Holness might get away with this untidy matter with respect to the acting chief justice

Thursday, February 08, 2018

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It matters not how many countries with similar constitutions to ours have had acting chief justices or still have their top supreme court judges in acting positions. It matters not that the prime minister has not hitherto interfered with any judge on any legal matter. It matters not that he has never before tried to bring undue influence to the judicial process. For Andrew Holness to say that he will recommend that the acting chief justice be confirmed in that post based on performance is to put himself in the position of evaluator. This is not in the spirit of the constitution, if we go by tradition, according to the British model.

And the prime minister's mention of the word 'performance' with respect to the acting chief justice makes me uncomfortable. I am grateful to Gordon Robinson for stating so clearly what it was that I felt uncomfortable about. Robinson mentioned in his column in the Sunday Gleaner of February 4 that Andrew Holness was putting himself in the position of evaluator.

It is the prime minster's job to evaluate the performance of the ministers of government. As leader of the Jamaica Labour Party, its party constitution might speak to the role of its leader in evaluating the performance of Members of Parliament, caretaker candidates, and the party workers. As a father of children, he is totally within his rights, and indeed his responsibility, to evaluate several aspects of his children's lives just as any other father. But the prime minister oversteps his boundaries in terms of the spirit of the constitution when he attempts to evaluate any judge; let alone the head of the judiciary.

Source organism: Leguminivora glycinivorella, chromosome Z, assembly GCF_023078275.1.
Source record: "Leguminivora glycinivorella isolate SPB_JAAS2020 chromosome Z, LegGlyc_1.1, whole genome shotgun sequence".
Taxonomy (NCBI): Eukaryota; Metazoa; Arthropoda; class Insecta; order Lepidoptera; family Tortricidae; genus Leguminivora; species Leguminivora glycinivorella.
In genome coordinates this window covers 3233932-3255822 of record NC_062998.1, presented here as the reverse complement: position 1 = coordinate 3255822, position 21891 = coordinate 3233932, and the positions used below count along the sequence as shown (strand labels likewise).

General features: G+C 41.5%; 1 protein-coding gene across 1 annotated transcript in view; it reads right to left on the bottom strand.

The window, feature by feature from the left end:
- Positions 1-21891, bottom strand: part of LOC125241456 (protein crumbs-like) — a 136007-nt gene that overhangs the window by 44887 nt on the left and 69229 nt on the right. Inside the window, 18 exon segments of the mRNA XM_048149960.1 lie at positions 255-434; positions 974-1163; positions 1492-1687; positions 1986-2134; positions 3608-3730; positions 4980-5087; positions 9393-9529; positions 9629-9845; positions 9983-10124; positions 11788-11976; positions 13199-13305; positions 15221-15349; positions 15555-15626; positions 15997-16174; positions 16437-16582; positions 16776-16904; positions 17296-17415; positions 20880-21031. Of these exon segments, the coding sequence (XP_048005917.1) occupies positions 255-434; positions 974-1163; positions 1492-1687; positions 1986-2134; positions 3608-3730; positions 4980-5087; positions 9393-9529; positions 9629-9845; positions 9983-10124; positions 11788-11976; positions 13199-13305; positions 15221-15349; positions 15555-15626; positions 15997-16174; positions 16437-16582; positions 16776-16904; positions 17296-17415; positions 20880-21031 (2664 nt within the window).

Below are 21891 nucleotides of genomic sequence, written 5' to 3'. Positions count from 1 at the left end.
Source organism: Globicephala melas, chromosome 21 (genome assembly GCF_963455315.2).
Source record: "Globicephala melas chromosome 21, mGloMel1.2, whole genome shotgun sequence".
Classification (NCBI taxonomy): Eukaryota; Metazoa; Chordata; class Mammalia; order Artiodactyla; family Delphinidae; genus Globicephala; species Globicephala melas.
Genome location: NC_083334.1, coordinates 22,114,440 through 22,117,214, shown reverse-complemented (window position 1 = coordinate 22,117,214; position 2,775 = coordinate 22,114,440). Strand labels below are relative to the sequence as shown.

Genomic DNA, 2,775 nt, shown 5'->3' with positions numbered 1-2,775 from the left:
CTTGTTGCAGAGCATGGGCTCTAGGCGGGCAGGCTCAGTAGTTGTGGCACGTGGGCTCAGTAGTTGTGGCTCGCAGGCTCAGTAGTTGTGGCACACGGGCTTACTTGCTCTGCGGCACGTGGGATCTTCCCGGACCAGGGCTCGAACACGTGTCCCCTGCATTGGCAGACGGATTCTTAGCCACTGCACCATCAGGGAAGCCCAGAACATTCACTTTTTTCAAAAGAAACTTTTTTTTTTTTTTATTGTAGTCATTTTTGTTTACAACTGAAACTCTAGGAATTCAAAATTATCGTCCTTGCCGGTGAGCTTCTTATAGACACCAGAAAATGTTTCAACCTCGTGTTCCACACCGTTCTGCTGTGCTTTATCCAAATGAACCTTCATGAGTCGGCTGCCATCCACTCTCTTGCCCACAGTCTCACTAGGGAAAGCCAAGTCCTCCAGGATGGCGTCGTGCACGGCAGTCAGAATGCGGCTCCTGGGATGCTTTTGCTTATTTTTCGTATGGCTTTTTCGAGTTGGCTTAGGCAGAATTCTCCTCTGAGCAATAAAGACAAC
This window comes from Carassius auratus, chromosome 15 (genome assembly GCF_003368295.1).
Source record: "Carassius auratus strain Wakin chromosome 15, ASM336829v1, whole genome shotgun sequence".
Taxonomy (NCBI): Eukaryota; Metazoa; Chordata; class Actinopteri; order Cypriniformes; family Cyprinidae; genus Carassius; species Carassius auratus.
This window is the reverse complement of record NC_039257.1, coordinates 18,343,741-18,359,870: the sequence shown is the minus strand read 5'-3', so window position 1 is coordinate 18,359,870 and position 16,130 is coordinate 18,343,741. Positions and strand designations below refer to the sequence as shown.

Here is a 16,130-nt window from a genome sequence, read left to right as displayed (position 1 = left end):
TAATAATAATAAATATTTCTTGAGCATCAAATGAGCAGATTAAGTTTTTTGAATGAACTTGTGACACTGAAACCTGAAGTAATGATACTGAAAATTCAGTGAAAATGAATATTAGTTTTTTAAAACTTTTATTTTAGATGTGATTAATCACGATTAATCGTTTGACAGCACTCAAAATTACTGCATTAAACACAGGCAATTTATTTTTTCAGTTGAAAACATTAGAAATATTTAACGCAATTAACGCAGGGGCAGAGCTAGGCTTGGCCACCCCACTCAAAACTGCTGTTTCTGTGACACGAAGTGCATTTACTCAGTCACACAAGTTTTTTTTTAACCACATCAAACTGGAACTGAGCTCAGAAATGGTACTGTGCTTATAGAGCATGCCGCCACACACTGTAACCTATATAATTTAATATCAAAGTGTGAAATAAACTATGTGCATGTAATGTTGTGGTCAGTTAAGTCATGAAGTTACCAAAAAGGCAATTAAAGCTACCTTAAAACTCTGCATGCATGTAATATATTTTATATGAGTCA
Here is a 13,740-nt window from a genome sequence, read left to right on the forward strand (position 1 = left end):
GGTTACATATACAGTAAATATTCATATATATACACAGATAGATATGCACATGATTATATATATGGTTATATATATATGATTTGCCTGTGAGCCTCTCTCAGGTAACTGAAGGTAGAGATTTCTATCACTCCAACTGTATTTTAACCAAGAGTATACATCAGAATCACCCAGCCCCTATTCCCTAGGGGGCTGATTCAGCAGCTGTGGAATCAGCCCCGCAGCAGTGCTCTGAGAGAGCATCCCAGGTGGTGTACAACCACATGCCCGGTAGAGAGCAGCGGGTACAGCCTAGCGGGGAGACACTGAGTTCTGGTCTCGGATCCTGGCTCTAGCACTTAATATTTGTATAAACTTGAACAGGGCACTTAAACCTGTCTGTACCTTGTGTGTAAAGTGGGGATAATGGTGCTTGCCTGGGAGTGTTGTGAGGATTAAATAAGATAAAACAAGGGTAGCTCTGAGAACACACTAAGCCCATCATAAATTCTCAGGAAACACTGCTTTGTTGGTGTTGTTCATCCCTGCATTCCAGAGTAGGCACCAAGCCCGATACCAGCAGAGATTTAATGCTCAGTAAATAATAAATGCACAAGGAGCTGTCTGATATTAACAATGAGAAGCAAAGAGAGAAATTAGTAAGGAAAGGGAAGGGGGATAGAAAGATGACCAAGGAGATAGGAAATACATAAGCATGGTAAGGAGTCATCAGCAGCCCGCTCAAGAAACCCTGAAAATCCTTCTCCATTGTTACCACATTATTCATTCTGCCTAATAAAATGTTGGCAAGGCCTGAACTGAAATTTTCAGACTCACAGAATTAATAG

The judges are supposed to act fairly and impartially without any politician 'breathing over their shoulder'. And the prime minister's tone of anger is unjustified because he has brought this whole thing on himself, even if he was ill-advised. It is his decision alone as to whether to heed any advice offered and when to take it.

Being a modern prime minister of a different mindset does not mean that Holness should try to evaluate any judge in any court. Not even the president of the United States of America, in obedience to a different constitution from ours, can do that. The president appoints someone and it has to be confirmed by the United States Senate. And once appointed, the US chief justice serves until retirement or death.

Is there an election petition of sorts pending with respect to a division of the St Thomas Municipal Council? If indeed there is such a petition, will the public know if the acting chief justice has been confirmed in the post of chief justice before the verdict or afterwards?

Should there be any petitions regarding the result of the March 5 by-elections in St Andrew North Western and/or in the Norman Gardens Division of the Kingston and St Andrew Municipal Council, would a ruling by any judge appointed to preside by the acting chief justice have any bearing on whether Justice Sykes is later confirmed in the post?